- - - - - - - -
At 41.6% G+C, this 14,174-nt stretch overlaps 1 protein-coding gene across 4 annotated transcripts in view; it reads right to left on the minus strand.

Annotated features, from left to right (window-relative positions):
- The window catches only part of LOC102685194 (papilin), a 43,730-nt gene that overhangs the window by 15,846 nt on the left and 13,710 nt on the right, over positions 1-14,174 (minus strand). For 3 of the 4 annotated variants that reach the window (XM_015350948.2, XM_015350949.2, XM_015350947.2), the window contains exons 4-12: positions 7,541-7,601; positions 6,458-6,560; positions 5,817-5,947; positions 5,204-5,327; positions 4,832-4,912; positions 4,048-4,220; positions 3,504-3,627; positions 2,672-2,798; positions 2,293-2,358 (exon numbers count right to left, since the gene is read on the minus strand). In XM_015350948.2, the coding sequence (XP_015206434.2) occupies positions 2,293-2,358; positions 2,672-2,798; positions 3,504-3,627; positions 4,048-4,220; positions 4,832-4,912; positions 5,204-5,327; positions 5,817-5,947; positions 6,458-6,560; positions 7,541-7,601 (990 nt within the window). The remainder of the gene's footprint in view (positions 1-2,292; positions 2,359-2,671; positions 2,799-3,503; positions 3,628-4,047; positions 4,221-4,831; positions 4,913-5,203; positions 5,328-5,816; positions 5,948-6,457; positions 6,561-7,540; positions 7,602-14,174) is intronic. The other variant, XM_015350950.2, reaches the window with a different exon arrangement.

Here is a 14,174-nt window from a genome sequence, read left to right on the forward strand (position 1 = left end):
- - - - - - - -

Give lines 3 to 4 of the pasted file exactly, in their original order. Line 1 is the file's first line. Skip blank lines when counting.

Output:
- The window catches only part of LOC102685194 (papilin), a 43,730-nt gene that overhangs the window by 15,846 nt on the left and 13,710 nt on the right, over positions 1-14,174 (minus strand). For 3 of the 4 annotated variants that reach the window (XM_015350948.2, XM_015350949.2, XM_015350947.2), the window contains exons 4-12: positions 7,541-7,601; positions 6,458-6,560; positions 5,817-5,947; positions 5,204-5,327; positions 4,832-4,912; positions 4,048-4,220; positions 3,504-3,627; positions 2,672-2,798; positions 2,293-2,358 (exon numbers count right to left, since the gene is read on the minus strand). In XM_015350948.2, the coding sequence (XP_015206434.2) occupies positions 2,293-2,358; positions 2,672-2,798; positions 3,504-3,627; positions 4,048-4,220; positions 4,832-4,912; positions 5,204-5,327; positions 5,817-5,947; positions 6,458-6,560; positions 7,541-7,601 (990 nt within the window). The remainder of the gene's footprint in view (positions 1-2,292; positions 2,359-2,671; positions 2,799-3,503; positions 3,628-4,047; positions 4,221-4,831; positions 4,913-5,203; positions 5,328-5,816; positions 5,948-6,457; positions 6,561-7,540; positions 7,602-14,174) is intronic. The other variant, XM_015350950.2, reaches the window with a different exon arrangement.

Here is a 14,174-nt window from a genome sequence, read left to right on the forward strand (position 1 = left end):